Meah Shearim, is one of the oldest neighborhoods in west Jerusalem, Israel, built by the original settlers of Yishuv haYashan and even today populated mainly by Haredi Jews.
The name “Mea Shearim” is derived from a verse in the Bible – Genesis 26:12. Isaac sowed in that land, and in that year he reaped “a hundredfold”; God had blessed him. The residents hoped that like Isaac, they, too would prosper and enjoy God’s blessings. Some interpret the name literally, as "100 Gates.
Meah Shearim was established in 1874 as the second settlement outside the walls of the Old City by a building society of 100 shareholders. Pooling their resources, the society members purchased a tract of land outside the Old City, which was severely overcrowded and plagued by poor sanitation, and built a new neighborhood with the goal of improving their standards of living. Very few dared to leave the protection of the walls in those days. The terrain was rocky and uncultivated, and Arab marauders roamed freely.
Conrad Schick, a German Christian architect and missionary, drew up a plan for Meah Shearim in 1846. Joseph Rivlin, one of the heads of the Jewish community in Jerusalem, and a Christian Arab from Bethlehem, were the contractors. The work was carried out by both Jewish and non-Jewish workers.
The quarter was surrounded by a wall, with gates that were locked every evening. By October 1880, 100 apartments were ready for occupancy and a lottery was held to assign them to families. By the turn of the century, there were 300 houses, a flour mill and a bakery. Conrad Schick planned for open green space in each courtyard, but cowsheds were built instead. Meah Shearim was the first quarter in Jerusalem to have street lights.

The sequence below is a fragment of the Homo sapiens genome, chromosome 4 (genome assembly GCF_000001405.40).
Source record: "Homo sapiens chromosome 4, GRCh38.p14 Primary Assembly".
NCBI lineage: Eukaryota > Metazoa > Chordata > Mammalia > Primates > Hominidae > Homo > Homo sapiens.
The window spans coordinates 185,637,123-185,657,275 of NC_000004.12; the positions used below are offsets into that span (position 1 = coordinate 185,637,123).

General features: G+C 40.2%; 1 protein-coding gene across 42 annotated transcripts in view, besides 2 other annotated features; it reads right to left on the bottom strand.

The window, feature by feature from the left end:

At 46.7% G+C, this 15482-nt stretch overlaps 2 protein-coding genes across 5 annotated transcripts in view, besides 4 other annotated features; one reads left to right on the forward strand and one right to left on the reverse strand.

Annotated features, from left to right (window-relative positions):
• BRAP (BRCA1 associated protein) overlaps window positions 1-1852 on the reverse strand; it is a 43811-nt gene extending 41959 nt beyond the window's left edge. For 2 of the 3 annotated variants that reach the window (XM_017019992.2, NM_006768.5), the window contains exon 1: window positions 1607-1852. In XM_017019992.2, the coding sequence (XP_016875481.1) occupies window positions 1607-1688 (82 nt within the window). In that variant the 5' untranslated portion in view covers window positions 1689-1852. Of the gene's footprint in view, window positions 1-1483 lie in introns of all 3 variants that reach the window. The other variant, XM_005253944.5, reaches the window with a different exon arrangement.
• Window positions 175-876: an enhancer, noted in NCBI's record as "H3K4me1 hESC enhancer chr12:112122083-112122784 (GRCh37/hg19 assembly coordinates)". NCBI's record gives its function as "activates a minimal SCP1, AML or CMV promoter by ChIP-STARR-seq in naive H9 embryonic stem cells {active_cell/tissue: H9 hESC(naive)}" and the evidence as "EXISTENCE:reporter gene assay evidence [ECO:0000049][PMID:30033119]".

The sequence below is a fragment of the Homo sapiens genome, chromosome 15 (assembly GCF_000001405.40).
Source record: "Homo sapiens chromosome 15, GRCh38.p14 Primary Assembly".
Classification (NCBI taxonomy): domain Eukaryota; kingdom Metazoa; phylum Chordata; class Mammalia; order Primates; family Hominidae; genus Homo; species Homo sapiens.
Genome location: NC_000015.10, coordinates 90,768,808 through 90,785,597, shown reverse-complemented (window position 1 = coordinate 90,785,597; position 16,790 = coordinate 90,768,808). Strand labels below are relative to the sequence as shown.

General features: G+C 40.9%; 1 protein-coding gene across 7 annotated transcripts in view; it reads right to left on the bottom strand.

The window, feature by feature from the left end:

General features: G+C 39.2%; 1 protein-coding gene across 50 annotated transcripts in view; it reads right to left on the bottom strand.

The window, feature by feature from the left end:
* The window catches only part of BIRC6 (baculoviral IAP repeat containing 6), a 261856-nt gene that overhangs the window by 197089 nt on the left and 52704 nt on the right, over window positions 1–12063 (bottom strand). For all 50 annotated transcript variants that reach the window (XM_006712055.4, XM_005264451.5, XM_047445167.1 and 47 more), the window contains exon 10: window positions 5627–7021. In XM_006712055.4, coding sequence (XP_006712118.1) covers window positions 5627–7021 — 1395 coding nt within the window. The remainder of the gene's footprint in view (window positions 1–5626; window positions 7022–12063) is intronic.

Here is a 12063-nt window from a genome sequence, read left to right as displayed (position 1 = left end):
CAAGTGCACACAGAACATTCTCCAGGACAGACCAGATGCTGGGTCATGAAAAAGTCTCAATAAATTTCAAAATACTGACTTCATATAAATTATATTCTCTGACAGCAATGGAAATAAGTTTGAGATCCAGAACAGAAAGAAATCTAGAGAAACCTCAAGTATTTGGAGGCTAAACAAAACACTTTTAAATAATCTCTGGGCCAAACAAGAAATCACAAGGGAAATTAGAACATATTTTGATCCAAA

Meah Shearim StreetToday, Meah Shearim remains an Old World enclave in the heart of Jerusalem. With its overwhelmingly Haredi population, the streets retain the flavor of an East European shtetl. Life revolves around strict adherence to Jewish law, prayer and the study of Jewish texts. Traditions in dress may include black frock coats and black or fur-trimmed hats for men (although there are many other clothing styles, depending on the religious sub-group to which they belong), and long-sleeved, modest clothing for women. In some groups, the women wear thick black stockings all year long, including summer. Married women wear a variety of headcoverings, from wigs to headscarves. The men have beards and some grow long sidecurls, called peyos.
Chasidic groups with a large number of followers in Meah Shearim include Breslov, Slonim and Toldos Aharon. Meah Shearim is also the stronghold of the anti-Zionist Neturei Karta movement. The Edah HaChareidis, which supervises kashrut certification and runs a Jewish religious court, has its headquarters in Meah Shearim.
Modesty sign in Meah Shearim"Modesty" posters in Hebrew and English are hung at every entrance to Meah Shearim. When visiting the neighborhood, women and girls are asked to dress modestly (knee-length skirts or longer, no plunging necklines or midriff tops, no sleeveless blouses or bare shoulders) and tourists are requested not to arrive in large, conspicuous groups. During the Shabbat (from sunset Friday until it is completely dark on Saturday night), visitors should refrain from smoking, photography, driving or use of mobile phones. When entering synagogues, men should cover their heads.